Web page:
Part 22 – What Happened To The First Christian Habitat?

About 300 years after Pentecost, we got pushed out of our habitat. And now, we are just about the only species on earth, whose almost entire population was cut off from their natural habitat.

What happened?

30 AD to 380 AD – Churches met primarily in homes.

Jesus rose from the dead in 30 AD, ascended into heaven, and sent the Holy Spirit to earth to indwell believers on the day of Pentecost. On that day the church was born. For the next 350 years, the church met primarily in homes. They also met for the next year (30 to 31 AD) in the temple in Jerusalem for public proclamation of the gospel, since the early believers were Jews who believed that the Messiah had come, and so were still allowed in the temple.

31 AD – The great persecution against Christians began (Acts 8:1).

Only a year later, according to Acts 8:1, a great persecution against Christians began, and Christians were barred from the temple. From that point on, they met only in community homes.

306 AD – Roman Emperor Constantine I came to power.

In 306 AD Roman Emperor Constantine I came to power, and he reigned from 306 AD to 337 AD. At that time, less than 4 percent of the population were Christians, and they gathered together as Kingdom Communities in homes.

313 AD – Roman Emperor Constantine I decriminalized Christianity.

In 313 AD the Roman Emperor Constantine I signed the “Edict of Milan”, which decriminalized Christianity. Christians were still considered the fringe of society, but at least they were no longer considered criminals.

313 AD – First church buildings began to be constructed.

According to archaeological findings and historical documents, a few buildings began to be constructed for Christians to assembly in, but they were very small in number.

380 AD – Christianity declared by Emperor Theodosius I to be the religion of the Roman Empire.

In 380 AD the Roman Emperor Theodosius I signed the “Edict of Thessalonica”, which made Christianity to be the religion of the Roman Empire. All Romans were expected to “convert” to Christianity. He ordered that everyone had to be water baptized, and in doing so, they were declared to be Christians.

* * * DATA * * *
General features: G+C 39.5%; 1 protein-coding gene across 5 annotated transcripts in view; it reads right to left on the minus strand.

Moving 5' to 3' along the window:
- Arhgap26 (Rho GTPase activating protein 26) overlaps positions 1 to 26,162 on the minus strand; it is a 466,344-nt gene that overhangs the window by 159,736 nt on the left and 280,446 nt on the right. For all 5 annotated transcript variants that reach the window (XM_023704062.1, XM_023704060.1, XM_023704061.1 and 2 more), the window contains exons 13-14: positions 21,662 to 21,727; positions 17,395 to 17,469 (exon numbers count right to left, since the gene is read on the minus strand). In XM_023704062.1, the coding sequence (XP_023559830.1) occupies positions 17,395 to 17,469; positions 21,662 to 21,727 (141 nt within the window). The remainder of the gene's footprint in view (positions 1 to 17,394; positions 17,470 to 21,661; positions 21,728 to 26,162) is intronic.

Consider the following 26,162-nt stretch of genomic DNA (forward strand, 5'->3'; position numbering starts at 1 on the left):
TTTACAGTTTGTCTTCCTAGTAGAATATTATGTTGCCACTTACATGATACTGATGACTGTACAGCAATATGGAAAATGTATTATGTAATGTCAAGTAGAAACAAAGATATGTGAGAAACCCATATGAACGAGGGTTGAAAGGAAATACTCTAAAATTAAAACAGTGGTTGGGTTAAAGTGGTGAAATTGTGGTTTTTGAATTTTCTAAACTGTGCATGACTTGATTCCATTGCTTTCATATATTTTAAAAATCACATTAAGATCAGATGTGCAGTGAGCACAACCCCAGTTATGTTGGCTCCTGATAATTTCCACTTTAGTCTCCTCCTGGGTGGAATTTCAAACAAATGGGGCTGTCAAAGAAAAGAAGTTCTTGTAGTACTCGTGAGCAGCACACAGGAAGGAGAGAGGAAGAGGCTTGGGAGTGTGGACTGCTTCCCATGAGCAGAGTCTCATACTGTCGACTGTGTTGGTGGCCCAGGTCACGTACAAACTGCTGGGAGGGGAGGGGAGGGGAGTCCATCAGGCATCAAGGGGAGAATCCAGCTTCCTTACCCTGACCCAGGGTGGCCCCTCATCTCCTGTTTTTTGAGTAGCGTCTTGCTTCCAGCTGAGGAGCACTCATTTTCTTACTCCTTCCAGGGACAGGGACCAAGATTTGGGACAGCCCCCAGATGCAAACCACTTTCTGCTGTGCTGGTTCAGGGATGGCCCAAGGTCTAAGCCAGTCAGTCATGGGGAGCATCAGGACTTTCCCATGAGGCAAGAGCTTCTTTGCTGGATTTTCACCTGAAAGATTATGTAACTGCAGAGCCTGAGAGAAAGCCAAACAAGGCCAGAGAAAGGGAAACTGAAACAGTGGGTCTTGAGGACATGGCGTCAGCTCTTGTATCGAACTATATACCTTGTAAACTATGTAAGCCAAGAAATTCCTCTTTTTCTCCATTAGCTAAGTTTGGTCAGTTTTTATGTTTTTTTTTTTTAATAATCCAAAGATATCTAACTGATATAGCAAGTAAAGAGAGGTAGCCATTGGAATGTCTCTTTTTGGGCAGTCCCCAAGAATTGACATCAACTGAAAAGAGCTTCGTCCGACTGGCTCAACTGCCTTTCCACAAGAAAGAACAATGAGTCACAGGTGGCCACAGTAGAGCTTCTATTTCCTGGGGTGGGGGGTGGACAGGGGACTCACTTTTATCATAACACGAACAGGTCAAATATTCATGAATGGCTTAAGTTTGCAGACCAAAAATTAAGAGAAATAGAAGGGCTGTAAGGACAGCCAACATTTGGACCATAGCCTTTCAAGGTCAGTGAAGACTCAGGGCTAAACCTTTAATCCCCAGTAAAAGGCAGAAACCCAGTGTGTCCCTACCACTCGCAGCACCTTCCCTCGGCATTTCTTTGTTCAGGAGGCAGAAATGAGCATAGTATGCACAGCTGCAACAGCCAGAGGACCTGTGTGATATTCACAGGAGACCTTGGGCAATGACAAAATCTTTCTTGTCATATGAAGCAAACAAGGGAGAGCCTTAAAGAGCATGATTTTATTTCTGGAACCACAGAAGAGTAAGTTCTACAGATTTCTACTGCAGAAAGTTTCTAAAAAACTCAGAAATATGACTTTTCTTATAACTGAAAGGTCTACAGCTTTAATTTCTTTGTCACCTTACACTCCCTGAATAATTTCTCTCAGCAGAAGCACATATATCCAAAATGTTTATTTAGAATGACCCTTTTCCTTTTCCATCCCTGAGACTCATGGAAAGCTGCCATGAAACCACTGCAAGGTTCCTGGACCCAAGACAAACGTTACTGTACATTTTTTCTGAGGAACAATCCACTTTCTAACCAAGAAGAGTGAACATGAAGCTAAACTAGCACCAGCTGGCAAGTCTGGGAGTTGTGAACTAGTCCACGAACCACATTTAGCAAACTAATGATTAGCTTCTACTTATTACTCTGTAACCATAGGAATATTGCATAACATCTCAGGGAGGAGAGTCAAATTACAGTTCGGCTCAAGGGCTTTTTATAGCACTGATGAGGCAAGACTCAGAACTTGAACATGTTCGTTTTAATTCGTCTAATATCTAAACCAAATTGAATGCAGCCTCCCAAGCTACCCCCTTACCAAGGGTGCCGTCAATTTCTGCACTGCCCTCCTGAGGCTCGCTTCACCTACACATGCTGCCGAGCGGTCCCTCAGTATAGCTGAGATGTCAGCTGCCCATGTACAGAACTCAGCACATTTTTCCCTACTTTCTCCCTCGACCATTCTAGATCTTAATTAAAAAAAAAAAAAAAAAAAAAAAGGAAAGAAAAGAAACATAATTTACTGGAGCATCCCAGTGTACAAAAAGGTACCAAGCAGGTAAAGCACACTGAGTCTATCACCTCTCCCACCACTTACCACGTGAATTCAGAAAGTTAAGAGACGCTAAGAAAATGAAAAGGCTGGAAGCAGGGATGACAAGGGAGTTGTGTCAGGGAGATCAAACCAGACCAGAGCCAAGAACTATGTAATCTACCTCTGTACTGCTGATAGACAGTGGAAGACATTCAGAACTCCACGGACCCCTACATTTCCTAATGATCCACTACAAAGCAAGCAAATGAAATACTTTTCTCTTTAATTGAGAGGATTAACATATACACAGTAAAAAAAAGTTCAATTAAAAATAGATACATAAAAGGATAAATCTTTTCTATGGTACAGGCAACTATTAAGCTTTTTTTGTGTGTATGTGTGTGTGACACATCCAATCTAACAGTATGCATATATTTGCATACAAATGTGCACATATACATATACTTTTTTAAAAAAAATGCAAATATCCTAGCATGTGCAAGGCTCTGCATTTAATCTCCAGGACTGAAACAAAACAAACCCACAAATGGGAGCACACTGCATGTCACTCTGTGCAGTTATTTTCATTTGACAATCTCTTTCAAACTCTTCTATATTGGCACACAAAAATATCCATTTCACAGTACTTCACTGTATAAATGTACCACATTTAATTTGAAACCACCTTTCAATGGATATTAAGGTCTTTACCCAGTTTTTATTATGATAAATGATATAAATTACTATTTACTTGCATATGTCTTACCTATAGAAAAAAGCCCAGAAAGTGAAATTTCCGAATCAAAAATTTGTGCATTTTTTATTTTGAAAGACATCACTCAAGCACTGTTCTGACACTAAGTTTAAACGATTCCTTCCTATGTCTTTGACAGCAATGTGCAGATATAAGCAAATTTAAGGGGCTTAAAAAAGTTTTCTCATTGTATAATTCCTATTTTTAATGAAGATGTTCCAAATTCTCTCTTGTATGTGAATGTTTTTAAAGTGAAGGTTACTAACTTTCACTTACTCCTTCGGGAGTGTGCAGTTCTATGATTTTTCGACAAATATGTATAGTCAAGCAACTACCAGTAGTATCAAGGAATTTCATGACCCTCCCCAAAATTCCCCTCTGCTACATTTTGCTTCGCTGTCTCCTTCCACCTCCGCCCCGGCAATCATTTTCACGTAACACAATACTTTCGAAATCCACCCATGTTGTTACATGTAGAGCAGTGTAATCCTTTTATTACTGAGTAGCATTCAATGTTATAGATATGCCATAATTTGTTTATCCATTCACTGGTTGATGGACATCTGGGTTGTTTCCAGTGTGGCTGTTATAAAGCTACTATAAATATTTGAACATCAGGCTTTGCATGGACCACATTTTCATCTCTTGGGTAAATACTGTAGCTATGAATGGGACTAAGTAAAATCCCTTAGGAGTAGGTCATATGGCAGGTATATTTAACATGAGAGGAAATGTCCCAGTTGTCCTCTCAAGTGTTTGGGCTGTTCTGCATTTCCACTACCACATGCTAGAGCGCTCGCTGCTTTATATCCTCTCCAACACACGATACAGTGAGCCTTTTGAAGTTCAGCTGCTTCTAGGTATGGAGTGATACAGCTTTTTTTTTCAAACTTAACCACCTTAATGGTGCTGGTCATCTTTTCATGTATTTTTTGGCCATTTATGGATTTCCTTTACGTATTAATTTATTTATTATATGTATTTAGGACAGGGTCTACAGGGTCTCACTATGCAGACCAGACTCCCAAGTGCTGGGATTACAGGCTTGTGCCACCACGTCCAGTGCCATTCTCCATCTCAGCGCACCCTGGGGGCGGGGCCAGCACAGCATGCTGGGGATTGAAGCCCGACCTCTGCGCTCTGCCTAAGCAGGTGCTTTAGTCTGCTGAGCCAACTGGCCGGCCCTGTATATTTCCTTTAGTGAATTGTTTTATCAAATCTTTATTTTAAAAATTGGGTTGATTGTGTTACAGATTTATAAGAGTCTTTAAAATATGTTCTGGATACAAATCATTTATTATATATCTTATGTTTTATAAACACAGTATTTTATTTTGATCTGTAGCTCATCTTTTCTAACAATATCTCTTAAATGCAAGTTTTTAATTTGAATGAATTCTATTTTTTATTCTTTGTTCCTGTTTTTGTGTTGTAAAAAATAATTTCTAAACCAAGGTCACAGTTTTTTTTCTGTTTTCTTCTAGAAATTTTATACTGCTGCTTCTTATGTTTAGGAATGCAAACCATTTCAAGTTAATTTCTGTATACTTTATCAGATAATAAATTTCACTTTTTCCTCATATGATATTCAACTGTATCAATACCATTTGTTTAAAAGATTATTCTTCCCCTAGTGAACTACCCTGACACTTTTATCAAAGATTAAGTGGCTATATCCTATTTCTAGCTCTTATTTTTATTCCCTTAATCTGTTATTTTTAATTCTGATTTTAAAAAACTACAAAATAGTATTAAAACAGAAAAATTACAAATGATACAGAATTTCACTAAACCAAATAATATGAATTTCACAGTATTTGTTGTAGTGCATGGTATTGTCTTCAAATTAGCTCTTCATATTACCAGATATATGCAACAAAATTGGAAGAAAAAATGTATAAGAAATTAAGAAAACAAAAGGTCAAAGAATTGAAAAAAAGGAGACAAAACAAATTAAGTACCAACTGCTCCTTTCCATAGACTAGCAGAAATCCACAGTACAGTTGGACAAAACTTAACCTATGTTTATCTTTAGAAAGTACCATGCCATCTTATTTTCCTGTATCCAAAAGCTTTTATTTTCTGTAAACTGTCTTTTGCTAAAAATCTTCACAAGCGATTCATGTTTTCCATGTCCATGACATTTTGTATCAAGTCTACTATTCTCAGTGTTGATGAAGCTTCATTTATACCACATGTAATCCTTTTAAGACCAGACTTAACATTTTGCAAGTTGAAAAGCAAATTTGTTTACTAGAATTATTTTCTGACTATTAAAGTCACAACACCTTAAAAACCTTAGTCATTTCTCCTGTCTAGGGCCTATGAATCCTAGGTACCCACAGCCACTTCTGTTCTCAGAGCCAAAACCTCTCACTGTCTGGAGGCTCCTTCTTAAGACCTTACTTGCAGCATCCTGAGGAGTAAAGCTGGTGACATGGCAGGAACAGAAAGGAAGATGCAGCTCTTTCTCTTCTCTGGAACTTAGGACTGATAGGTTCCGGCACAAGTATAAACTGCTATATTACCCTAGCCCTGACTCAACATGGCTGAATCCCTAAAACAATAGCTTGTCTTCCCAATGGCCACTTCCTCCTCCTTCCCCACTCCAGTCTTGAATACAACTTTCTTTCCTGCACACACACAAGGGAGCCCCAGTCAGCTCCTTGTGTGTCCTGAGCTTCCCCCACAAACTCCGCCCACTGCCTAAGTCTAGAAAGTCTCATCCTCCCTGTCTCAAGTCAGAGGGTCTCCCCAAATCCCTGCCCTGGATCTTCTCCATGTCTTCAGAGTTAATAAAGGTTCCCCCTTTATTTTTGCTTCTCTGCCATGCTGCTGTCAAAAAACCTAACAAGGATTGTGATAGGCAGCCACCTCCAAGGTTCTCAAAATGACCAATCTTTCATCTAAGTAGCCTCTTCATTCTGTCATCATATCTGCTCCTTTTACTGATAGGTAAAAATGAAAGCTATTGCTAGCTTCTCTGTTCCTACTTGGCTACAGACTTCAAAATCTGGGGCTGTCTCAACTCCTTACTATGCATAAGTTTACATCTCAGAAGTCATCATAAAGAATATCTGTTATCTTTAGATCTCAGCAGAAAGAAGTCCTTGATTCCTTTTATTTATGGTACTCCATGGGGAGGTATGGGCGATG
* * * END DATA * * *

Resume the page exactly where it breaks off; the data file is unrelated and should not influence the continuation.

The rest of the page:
He began building places for believers to meet, that were given to the Christians, at the State’s expense.

380 AD – Christianity became a religious system.

At that time, the pagan mentality saw religion as reporting to a temple once or twice a week, standing around an altar watching solemn-faced, darkly dressed priests, and offering a sacrifice to a heathen god. When the ritual was over, everyone went home.

And it was that pagan mind-set that infiltrated Christianity. The corporate nature of the ecclesia was lost, community ended, the natural habitat of our species vanished, and so the proper place to learn how to live by the Lord’s life, vanished as well.

Church hierarchy was modeled around the Roman political system, and church meetings were modeled around pagan temple meetings. Christianity quickly degraded from a living relationship with a risen Lord, to a religious system of form and works.

380 AD – House churches banned by the Roman Church.

At the same time, house churches were banned by the newly formed Roman Church. Why were house churches banned? Because House Churches cannot be controlled by political systems, governments, or religions.

380 AD – Secularization of the church began.

Because Christianity became the state religion, people declared themselves to be Christians for personal gain, and without an encounter with the risen Lord Jesus. As a result, the secularization of the church began.

476 AD to 1300 AD – Collapse of the Roman Empire, and entrance into the Dark Ages.

Less than 100 years after House Churches were outlawed and the Christian Church secularized, the Roman Empire collapsed, the Christian Church became a religion of superstition and control, and Europe fell into the Dark Ages.

(Note: I am indebted to Gene Edwards for many of the concepts in this series.)

… Next time …. Part 23 – The Importance Of Living In Our New Habitat